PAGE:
Building Support 6.1: National Committees
A critical aspect of supporting a long term IBA conservation programme is the ability to engage and build ownership of the IBA programme across a variety of key stakeholders. This can be achieved through the establishment of mechanisms that gather representatives from different interest groups. At the national level, there are many ways in which stakeholders can become engaged in IBA conservation. These include:
- joining the membership of a BirdLife organisation;
participate in national conservation networks;
developing site conservation partnerships among government, civil society and private sector organisations.
A more structured approach which has been particularly developed and implemented in Africa is the creation of a National Liaison Committee (NLC) to oversee the IBA programme in the country. This brings together, as appropriate, a variety of key stakeholders from Government (local and central authorities), NGOs (local and national), professional and academic structures. The establishment of such committees can be very effective in gathering momentum, building ownership and support to the IBA programme as well as supervising and supporting monitoring and conservation action. It also provides important links to institutions who might have a direct involvement in decisions that may affect or benefit the conservation status of a specific IBA.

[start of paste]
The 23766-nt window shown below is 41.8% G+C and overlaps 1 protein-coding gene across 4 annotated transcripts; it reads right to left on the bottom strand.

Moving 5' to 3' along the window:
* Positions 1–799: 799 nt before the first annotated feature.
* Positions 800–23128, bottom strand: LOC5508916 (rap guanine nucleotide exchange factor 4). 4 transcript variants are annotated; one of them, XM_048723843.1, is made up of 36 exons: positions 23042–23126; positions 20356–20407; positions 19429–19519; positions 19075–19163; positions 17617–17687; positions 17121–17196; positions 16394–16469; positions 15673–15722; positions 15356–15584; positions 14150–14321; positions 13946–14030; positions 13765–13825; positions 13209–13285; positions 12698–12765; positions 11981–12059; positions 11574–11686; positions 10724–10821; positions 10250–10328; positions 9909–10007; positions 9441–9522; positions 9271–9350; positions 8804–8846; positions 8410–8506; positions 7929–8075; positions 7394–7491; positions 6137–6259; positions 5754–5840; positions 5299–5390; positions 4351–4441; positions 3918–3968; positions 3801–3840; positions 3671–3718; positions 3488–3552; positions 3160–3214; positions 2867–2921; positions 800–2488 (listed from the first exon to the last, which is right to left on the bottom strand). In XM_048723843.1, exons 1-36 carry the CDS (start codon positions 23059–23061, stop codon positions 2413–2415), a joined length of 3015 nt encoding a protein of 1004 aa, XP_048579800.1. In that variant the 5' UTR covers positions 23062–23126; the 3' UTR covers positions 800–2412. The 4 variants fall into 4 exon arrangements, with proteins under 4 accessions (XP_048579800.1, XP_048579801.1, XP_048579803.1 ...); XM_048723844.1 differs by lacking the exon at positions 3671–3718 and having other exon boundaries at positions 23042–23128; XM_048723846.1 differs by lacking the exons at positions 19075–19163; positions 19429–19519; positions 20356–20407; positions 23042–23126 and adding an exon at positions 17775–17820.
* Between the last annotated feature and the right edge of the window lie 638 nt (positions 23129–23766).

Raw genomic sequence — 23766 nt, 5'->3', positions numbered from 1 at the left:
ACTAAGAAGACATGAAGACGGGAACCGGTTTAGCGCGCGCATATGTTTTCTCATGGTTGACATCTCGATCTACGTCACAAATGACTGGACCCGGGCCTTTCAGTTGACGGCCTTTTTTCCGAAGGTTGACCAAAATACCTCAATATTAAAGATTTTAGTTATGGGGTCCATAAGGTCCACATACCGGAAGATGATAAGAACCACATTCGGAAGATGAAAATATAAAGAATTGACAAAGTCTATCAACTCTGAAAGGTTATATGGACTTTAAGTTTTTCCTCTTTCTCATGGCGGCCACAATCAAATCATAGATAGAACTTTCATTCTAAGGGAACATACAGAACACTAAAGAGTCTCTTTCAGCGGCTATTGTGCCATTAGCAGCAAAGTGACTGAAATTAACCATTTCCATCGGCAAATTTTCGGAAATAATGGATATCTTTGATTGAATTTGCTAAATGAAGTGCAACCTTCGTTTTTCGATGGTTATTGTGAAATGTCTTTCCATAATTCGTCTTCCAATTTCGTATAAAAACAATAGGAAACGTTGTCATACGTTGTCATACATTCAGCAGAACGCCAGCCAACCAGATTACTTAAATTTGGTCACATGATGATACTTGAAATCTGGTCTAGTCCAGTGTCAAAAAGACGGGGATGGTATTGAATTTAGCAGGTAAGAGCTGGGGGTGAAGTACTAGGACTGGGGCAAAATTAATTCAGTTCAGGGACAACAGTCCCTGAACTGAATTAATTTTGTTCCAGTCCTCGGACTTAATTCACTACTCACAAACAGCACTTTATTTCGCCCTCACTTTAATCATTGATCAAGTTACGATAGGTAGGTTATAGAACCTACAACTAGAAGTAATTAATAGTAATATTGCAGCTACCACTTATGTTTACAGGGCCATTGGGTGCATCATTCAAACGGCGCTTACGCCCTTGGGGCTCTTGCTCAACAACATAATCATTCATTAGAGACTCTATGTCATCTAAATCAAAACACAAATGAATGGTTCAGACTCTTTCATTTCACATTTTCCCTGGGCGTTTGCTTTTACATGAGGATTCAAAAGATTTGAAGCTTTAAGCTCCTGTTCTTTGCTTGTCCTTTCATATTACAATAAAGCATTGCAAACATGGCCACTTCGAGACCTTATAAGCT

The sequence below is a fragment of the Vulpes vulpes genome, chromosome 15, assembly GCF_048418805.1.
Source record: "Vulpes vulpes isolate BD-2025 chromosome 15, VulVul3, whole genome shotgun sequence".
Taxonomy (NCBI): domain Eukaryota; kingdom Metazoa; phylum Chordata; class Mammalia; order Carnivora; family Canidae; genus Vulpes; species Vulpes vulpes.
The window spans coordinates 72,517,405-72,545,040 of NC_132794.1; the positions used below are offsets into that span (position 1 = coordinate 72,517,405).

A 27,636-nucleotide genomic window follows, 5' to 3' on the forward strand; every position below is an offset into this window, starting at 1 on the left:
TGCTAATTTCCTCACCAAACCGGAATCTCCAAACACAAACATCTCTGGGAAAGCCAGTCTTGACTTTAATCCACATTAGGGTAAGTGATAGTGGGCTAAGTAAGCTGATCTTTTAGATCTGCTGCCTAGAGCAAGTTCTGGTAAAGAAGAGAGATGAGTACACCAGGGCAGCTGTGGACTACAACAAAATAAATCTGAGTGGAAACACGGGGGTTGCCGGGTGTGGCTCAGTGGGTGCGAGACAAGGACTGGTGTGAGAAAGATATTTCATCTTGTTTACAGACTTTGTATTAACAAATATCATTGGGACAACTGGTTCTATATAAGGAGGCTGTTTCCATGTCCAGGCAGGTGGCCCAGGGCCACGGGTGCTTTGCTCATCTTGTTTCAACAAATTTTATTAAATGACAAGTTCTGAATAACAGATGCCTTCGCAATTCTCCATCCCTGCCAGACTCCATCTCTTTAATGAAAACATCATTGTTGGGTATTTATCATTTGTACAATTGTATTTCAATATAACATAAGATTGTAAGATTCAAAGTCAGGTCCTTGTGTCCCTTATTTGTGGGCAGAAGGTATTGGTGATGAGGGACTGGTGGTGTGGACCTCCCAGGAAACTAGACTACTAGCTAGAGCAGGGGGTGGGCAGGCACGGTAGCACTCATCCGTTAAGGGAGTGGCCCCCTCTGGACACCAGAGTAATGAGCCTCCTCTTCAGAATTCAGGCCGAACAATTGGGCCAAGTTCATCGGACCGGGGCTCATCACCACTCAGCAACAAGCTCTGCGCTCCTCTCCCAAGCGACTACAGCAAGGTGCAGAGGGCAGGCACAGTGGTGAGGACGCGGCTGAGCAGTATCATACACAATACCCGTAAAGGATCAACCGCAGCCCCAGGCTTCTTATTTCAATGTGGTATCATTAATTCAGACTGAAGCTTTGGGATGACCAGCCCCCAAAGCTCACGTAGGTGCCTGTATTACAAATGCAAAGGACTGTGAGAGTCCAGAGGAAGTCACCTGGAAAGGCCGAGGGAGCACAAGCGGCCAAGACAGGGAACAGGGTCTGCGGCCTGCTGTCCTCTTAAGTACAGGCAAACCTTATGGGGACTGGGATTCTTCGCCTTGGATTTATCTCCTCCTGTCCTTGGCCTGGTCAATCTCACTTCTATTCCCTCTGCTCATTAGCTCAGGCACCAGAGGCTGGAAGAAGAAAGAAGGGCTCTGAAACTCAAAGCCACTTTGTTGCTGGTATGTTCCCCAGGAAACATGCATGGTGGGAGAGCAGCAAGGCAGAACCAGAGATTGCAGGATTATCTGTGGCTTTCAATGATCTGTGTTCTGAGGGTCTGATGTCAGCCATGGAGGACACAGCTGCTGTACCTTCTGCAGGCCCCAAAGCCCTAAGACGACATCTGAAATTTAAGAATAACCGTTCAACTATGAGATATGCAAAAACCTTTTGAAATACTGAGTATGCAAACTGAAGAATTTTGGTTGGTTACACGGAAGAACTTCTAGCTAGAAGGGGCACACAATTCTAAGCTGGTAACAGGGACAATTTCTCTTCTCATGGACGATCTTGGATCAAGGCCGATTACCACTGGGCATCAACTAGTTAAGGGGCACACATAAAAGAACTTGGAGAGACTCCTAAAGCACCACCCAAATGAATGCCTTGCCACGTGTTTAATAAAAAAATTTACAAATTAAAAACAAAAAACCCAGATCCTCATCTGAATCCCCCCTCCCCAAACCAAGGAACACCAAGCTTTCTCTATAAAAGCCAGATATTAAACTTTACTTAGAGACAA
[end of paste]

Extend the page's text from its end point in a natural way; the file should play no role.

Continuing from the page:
Risks and Critical Elements
The main weakness of this approach is its long term sustainability. With several NLCs, after the first initial phase of site identification, their role and work has become less clear and targeted with a consequent disenfranchising of the members. For these NLCs to work it is critical to ensure good leadership, clear roles and objectives, good communications and regular reporting. It is also important that the stakeholders feel that the outcome of their work is relevant to their organisation or constituency.
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